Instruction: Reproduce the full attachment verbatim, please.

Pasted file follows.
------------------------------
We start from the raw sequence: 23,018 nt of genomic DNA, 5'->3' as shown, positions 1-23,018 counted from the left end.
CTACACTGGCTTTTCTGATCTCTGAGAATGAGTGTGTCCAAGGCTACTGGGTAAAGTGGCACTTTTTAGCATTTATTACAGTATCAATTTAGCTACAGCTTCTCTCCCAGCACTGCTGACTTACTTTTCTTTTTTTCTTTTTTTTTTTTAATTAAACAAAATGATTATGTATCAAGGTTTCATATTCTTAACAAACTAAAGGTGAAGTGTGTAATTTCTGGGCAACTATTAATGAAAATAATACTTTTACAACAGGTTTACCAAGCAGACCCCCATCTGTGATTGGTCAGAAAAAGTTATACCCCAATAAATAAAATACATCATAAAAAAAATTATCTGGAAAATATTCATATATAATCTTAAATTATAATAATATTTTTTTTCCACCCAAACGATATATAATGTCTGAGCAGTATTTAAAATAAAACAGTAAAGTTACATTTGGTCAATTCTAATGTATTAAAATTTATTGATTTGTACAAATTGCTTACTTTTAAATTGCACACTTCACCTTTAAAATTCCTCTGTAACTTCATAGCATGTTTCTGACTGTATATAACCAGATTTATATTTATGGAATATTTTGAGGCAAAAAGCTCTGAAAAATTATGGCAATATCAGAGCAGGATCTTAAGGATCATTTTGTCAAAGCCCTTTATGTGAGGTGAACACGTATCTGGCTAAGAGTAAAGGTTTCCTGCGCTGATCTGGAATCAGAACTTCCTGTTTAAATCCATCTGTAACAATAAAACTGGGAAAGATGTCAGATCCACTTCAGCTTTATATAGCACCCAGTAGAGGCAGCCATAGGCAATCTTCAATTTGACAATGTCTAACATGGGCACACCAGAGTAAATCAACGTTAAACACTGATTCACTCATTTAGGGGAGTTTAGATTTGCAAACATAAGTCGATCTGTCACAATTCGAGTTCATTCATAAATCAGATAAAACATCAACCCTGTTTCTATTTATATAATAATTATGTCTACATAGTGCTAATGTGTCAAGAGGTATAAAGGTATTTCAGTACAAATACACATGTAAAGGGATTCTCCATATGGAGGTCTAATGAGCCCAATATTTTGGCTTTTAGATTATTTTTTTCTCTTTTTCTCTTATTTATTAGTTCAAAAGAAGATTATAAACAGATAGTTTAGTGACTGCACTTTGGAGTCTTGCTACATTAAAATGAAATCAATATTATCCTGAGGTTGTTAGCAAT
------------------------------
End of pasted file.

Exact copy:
We start from the raw sequence: 23,018 nt of genomic DNA, 5'->3' as shown, positions 1-23,018 counted from the left end.
CTACACTGGCTTTTCTGATCTCTGAGAATGAGTGTGTCCAAGGCTACTGGGTAAAGTGGCACTTTTTAGCATTTATTACAGTATCAATTTAGCTACAGCTTCTCTCCCAGCACTGCTGACTTACTTTTCTTTTTTTCTTTTTTTTTTTTAATTAAACAAAATGATTATGTATCAAGGTTTCATATTCTTAACAAACTAAAGGTGAAGTGTGTAATTTCTGGGCAACTATTAATGAAAATAATACTTTTACAACAGGTTTACCAAGCAGACCCCCATCTGTGATTGGTCAGAAAAAGTTATACCCCAATAAATAAAATACATCATAAAAAAAATTATCTGGAAAATATTCATATATAATCTTAAATTATAATAATATTTTTTTTCCACCCAAACGATATATAATGTCTGAGCAGTATTTAAAATAAAACAGTAAAGTTACATTTGGTCAATTCTAATGTATTAAAATTTATTGATTTGTACAAATTGCTTACTTTTAAATTGCACACTTCACCTTTAAAATTCCTCTGTAACTTCATAGCATGTTTCTGACTGTATATAACCAGATTTATATTTATGGAATATTTTGAGGCAAAAAGCTCTGAAAAATTATGGCAATATCAGAGCAGGATCTTAAGGATCATTTTGTCAAAGCCCTTTATGTGAGGTGAACACGTATCTGGCTAAGAGTAAAGGTTTCCTGCGCTGATCTGGAATCAGAACTTCCTGTTTAAATCCATCTGTAACAATAAAACTGGGAAAGATGTCAGATCCACTTCAGCTTTATATAGCACCCAGTAGAGGCAGCCATAGGCAATCTTCAATTTGACAATGTCTAACATGGGCACACCAGAGTAAATCAACGTTAAACACTGATTCACTCATTTAGGGGAGTTTAGATTTGCAAACATAAGTCGATCTGTCACAATTCGAGTTCATTCATAAATCAGATAAAACATCAACCCTGTTTCTATTTATATAATAATTATGTCTACATAGTGCTAATGTGTCAAGAGGTATAAAGGTATTTCAGTACAAATACACATGTAAAGGGATTCTCCATATGGAGGTCTAATGAGCCCAATATTTTGGCTTTTAGATTATTTTTTTCTCTTTTTCTCTTATTTATTAGTTCAAAAGAAGATTATAAACAGATAGTTTAGTGACTGCACTTTGGAGTCTTGCTACATTAAAATGAAATCAATATTATCCTGAGGTTGTTAGCAAT